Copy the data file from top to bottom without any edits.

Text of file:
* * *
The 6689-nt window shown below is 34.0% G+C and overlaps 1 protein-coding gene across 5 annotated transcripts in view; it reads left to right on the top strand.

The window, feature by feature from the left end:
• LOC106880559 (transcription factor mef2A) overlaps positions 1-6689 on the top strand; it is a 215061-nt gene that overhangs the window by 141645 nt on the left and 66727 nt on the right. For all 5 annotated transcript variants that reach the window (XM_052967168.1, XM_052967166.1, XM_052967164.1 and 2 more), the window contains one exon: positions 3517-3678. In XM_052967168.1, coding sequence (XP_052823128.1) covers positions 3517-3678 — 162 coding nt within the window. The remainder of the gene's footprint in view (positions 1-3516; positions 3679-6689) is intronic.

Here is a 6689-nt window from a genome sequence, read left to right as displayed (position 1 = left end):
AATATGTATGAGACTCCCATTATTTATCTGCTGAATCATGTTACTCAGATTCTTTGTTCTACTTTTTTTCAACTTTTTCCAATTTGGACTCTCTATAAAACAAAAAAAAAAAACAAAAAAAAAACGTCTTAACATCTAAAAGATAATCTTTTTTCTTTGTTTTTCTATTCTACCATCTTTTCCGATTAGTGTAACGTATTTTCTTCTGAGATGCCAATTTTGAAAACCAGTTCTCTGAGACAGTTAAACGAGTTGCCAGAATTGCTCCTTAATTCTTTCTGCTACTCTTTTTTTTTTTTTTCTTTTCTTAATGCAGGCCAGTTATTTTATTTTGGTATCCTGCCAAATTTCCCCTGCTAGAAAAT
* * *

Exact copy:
The 6689-nt window shown below is 34.0% G+C and overlaps 1 protein-coding gene across 5 annotated transcripts in view; it reads left to right on the top strand.

The window, feature by feature from the left end:
• LOC106880559 (transcription factor mef2A) overlaps positions 1-6689 on the top strand; it is a 215061-nt gene that overhangs the window by 141645 nt on the left and 66727 nt on the right. For all 5 annotated transcript variants that reach the window (XM_052967168.1, XM_052967166.1, XM_052967164.1 and 2 more), the window contains one exon: positions 3517-3678. In XM_052967168.1, coding sequence (XP_052823128.1) covers positions 3517-3678 — 162 coding nt within the window. The remainder of the gene's footprint in view (positions 1-3516; positions 3679-6689) is intronic.

Here is a 6689-nt window from a genome sequence, read left to right as displayed (position 1 = left end):
AATATGTATGAGACTCCCATTATTTATCTGCTGAATCATGTTACTCAGATTCTTTGTTCTACTTTTTTTCAACTTTTTCCAATTTGGACTCTCTATAAAACAAAAAAAAAAAACAAAAAAAAAACGTCTTAACATCTAAAAGATAATCTTTTTTCTTTGTTTTTCTATTCTACCATCTTTTCCGATTAGTGTAACGTATTTTCTTCTGAGATGCCAATTTTGAAAACCAGTTCTCTGAGACAGTTAAACGAGTTGCCAGAATTGCTCCTTAATTCTTTCTGCTACTCTTTTTTTTTTTTTTCTTTTCTTAATGCAGGCCAGTTATTTTATTTTGGTATCCTGCCAAATTTCCCCTGCTAGAAAAT